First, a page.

Archive | March, 2011

Quirky Country Music Song Titles Day

Stetson cowboy hat 1950 If there was a genre-with-the-strangest-song-titles award, country would win hands down. If the fact that Quirky Country Music Song Titles Day exists doesn’t prove it, this list of country song titles will:

“Flushed from the Bathroom of Your Heart” – Johnny Cash
“If French Fries Were Fat Free” – Alan Jackson
“She Thinks My Tractor’s Sexy” – Kenny Chesney
“It Was an Absolutely Finger Lickin’, Grits and Chicken, Country Music Love Song” – Bomshel
“I Want My Mullet Back” – Billy Ray Cyrus

Celebrate this strange holiday by having a quirky country music listening party or coming up with your own quirky country music song titles.

Sources: punchbowl.com, cowboylyrics.com
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Vernal Equinox – March 20th or 21st


What is the Vernal Equinox?

The Vernal Equinox, or Spring Equinox, marks the beginning of Spring in the northern hemisphere and Fall in the southern hemisphere. On the Vernal Equinox, the sun shines directly on the equator and the length of day and night are nearly equal – the only place with exactly 12 hours of daylight and 12 hours of night is on the Equator.

When is the Vernal Equinox?

The Vernal Equinox occurs around March 20 or 21 at a specific time. In 2011, the Vernal Equinox will occur on March 20 at 11:21 p.m. The Vernal Equinox will continue to fall on March 20 until 2044.

Do people celebrate the Spring Equinox?

Learn about celebrating the Vernal Equinox here. Then check out National Geographic’s slide show of Vernal Equinox rituals around the world.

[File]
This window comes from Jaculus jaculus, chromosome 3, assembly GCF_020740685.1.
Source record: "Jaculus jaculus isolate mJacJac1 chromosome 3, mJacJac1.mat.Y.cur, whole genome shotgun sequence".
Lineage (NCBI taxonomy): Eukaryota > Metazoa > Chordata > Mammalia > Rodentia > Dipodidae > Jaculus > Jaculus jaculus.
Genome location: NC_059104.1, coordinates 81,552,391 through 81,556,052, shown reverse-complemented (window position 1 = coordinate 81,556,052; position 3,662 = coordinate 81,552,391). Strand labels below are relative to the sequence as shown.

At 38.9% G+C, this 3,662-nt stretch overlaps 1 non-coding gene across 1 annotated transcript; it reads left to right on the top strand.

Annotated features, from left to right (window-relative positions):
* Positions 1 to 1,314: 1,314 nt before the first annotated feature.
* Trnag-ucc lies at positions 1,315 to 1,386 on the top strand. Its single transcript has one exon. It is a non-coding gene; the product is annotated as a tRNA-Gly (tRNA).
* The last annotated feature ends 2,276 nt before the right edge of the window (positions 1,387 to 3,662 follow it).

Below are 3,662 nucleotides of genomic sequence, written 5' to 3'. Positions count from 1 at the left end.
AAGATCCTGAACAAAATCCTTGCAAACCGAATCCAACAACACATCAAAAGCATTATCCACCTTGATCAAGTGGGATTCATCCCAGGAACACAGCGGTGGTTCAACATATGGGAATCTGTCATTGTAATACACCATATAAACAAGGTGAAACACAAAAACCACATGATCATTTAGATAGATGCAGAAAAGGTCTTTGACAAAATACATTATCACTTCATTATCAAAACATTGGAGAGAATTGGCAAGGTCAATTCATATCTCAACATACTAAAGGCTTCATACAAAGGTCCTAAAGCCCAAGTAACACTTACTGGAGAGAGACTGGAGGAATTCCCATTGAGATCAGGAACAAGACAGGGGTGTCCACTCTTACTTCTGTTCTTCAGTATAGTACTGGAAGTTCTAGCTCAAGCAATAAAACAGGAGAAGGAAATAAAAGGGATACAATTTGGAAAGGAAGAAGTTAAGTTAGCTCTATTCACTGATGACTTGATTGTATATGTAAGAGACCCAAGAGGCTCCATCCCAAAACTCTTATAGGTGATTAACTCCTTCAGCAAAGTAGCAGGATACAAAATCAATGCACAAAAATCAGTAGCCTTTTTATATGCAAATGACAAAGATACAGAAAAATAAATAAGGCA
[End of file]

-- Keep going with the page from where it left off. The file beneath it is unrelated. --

Source: timeanddate.com, holidayinsights.com
Photo Source: Martin Hirtreiter
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St. Patrick’s Day – March 17th

Nagy goodn.ikonWhat is St. Patrick’s Day?

An Irish holiday celebrated all around the world, St. Patrick’s Day honors Saint Patrick, the patron saint of Ireland. But what about all those symbols and traditions, like four-leaf clovers, leprechauns and wearing green? Find out how these traditions and symbols are related to St. Patrick’s Day and Ireland by clicking here.

When is St. Patrick’s Day?

March 17th each year. Saint Patrick is believed to have died on this date.

How do people celebrate St. Patrick’s Day?

In Ireland, St. Patrick’s Day is a religious holiday for spiritual renewal and praying for missionaries worldwide, so most businesses, other than restaurants and pubs, close for the day. Many Irish who celebrate St. Patrick’s day traditionally attend mass in the morning before celebrating in the afternoon and evening. Other cultures who have adopted this holiday celebrate by wearing green and shamrocks, listening to Irish music, dining on Irish food and drinking at the local bar or pub.

Learn more about how people and entire cities celebrate St. Patrick’s Day by clicking here.

Looking for St. Paddy’s Day celebration ideas? Click here!

Sources: holidays.kaboose.com, st-patricks-day.com

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National Pi Day

Pi-symbolWhat is National Pi Day?

Math enthusiasts have been celebrating March 14, or 3/14, as Pi Day for years. It wasn’t until 2009 that the U.S. House of Representatives passed a resolution designating March 14 as National Pi Day in an effort to promote math and science education.

What is Pi?

Pi is the symbol for the ratio of the circumference of a circle to its diameter. An irrational and transcendental number that continues infinitely past the decimal, Pi is rounded off to 3.14.

Learn more about Pi.

Sources: piday.org, holidayinsights.com

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Ash Wednesday

US Navy 080206-N-7869M-057 Electronics Technician 3rd Class Leila Tardieu receives the sacramental ashes during an Ash Wednesday celebrationWhat is Ash Wednesday?

Ash Wednesday is a Christian observance that marks the first day of Lent, the 40-day Christian season for fasting, prayer, reflection and penance in preparation of Jesus Christ’s resurrection and forgiveness on Easter Sunday. Today, Christians who observe Lent typically give up one special thing that they enjoy rather than fast.

When is Ash Wednesday?

Ash Wednesday is observed on a different date each year, depending on when Easter falls. This year, Ash Wednesday will fall on March 9.

How do people observe Ash Wednesday?